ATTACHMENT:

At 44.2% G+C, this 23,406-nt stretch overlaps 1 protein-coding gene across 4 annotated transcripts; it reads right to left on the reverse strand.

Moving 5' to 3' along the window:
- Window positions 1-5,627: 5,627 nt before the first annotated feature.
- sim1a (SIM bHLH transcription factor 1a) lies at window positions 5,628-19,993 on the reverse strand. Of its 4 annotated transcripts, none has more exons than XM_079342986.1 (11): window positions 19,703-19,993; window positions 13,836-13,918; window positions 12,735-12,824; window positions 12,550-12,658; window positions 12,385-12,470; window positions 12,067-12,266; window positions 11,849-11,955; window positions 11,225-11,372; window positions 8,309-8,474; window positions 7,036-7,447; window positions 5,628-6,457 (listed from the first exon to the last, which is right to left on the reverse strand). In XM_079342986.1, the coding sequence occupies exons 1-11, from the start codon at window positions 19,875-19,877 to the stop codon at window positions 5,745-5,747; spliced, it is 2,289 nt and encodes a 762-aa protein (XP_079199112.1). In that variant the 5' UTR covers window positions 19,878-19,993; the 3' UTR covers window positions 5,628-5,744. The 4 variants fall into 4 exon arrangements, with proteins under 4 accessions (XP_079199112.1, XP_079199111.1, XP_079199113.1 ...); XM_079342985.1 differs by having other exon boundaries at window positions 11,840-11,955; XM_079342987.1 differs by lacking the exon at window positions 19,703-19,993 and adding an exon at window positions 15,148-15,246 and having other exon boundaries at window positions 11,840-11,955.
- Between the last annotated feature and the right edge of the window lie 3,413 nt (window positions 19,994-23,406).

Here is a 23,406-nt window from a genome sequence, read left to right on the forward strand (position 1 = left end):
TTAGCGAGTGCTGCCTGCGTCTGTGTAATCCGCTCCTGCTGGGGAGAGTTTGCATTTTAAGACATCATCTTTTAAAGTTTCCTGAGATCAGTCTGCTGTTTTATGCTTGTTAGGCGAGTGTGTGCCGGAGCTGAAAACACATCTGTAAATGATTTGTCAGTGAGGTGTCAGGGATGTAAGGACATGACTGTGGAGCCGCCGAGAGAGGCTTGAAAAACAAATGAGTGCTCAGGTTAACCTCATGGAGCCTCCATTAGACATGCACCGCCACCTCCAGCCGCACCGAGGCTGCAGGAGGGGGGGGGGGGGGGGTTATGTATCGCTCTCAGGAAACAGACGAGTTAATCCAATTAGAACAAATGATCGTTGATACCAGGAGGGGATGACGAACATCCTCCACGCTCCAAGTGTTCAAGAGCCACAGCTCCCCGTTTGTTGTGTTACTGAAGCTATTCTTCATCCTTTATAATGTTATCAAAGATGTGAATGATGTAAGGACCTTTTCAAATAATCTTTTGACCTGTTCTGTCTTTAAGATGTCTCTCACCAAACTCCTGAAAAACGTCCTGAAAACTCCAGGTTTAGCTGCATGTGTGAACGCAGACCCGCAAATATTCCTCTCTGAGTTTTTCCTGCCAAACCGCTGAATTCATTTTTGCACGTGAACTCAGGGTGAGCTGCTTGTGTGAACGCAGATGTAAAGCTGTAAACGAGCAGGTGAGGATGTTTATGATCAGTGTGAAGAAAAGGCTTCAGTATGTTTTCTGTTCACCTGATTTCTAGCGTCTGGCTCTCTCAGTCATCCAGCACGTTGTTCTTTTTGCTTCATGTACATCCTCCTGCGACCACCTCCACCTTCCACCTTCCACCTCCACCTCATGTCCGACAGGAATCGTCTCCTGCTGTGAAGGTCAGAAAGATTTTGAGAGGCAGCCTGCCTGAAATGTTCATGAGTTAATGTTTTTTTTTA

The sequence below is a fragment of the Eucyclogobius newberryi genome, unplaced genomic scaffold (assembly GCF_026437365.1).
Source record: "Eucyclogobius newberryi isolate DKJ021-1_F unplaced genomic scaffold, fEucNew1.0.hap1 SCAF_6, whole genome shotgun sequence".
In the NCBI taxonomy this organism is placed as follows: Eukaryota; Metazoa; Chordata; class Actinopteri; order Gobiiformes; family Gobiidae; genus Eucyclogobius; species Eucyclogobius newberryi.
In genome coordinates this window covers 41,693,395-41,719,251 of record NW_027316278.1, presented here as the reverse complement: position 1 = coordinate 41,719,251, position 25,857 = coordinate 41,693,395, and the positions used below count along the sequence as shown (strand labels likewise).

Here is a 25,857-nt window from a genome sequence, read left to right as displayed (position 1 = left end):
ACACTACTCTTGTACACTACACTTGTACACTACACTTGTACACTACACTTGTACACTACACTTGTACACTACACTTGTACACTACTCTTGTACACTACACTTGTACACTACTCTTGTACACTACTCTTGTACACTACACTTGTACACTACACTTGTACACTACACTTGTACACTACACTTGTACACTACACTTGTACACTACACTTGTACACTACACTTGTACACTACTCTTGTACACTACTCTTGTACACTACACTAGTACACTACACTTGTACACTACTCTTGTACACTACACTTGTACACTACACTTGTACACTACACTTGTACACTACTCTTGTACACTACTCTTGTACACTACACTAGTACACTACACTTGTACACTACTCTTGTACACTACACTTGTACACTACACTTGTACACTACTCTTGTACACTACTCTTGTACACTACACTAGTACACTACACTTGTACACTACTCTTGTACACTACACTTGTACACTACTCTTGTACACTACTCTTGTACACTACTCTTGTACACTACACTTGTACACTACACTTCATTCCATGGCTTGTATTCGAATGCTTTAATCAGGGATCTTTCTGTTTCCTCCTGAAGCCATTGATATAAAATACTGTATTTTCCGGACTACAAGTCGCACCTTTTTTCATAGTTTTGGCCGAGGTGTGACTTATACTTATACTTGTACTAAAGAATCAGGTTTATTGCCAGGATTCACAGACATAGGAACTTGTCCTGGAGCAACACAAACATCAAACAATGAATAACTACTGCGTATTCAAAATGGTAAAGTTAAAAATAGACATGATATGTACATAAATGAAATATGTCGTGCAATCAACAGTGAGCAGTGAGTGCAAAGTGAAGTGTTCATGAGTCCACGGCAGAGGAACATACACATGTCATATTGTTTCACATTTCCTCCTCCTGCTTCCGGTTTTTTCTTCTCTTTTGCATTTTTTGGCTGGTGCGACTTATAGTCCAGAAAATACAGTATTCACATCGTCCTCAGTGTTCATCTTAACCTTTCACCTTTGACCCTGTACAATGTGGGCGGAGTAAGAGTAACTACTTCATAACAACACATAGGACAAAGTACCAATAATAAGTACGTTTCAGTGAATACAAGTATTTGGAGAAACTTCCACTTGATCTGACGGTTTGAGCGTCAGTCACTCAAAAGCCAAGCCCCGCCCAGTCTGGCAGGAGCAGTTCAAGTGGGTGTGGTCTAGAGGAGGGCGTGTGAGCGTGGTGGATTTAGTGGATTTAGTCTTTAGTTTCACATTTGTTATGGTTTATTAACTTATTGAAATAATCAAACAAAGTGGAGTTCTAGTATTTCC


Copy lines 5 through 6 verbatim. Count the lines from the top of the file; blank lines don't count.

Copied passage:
- Between the last annotated feature and the right edge of the window lie 3,413 nt (window positions 19,994-23,406).

Here is a 23,406-nt window from a genome sequence, read left to right on the forward strand (position 1 = left end):